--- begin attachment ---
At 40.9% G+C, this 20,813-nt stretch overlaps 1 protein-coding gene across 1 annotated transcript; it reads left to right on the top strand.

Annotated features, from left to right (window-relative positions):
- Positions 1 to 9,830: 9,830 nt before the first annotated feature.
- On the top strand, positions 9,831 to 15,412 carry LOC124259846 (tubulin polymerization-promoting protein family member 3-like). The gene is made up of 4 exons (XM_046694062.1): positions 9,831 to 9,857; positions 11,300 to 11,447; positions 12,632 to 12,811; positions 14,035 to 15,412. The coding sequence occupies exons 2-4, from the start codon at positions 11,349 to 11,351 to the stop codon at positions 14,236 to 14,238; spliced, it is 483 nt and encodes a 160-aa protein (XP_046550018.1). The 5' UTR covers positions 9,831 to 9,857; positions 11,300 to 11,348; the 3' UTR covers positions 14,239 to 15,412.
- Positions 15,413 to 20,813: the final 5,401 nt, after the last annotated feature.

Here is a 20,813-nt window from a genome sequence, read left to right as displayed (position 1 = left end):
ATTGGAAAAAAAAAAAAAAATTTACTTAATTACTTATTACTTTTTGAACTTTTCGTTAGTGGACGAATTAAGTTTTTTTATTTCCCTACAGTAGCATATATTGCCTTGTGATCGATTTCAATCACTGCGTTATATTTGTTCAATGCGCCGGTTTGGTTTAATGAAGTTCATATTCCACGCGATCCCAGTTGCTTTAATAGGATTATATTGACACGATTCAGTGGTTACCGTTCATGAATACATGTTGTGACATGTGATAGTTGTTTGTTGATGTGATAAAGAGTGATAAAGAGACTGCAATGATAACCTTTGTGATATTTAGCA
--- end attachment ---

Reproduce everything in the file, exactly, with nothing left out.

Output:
At 40.9% G+C, this 20,813-nt stretch overlaps 1 protein-coding gene across 1 annotated transcript; it reads left to right on the top strand.

Annotated features, from left to right (window-relative positions):
- Positions 1 to 9,830: 9,830 nt before the first annotated feature.
- On the top strand, positions 9,831 to 15,412 carry LOC124259846 (tubulin polymerization-promoting protein family member 3-like). The gene is made up of 4 exons (XM_046694062.1): positions 9,831 to 9,857; positions 11,300 to 11,447; positions 12,632 to 12,811; positions 14,035 to 15,412. The coding sequence occupies exons 2-4, from the start codon at positions 11,349 to 11,351 to the stop codon at positions 14,236 to 14,238; spliced, it is 483 nt and encodes a 160-aa protein (XP_046550018.1). The 5' UTR covers positions 9,831 to 9,857; positions 11,300 to 11,348; the 3' UTR covers positions 14,239 to 15,412.
- Positions 15,413 to 20,813: the final 5,401 nt, after the last annotated feature.

Here is a 20,813-nt window from a genome sequence, read left to right as displayed (position 1 = left end):
ATTGGAAAAAAAAAAAAAAATTTACTTAATTACTTATTACTTTTTGAACTTTTCGTTAGTGGACGAATTAAGTTTTTTTATTTCCCTACAGTAGCATATATTGCCTTGTGATCGATTTCAATCACTGCGTTATATTTGTTCAATGCGCCGGTTTGGTTTAATGAAGTTCATATTCCACGCGATCCCAGTTGCTTTAATAGGATTATATTGACACGATTCAGTGGTTACCGTTCATGAATACATGTTGTGACATGTGATAGTTGTTTGTTGATGTGATAAAGAGTGATAAAGAGACTGCAATGATAACCTTTGTGATATTTAGCA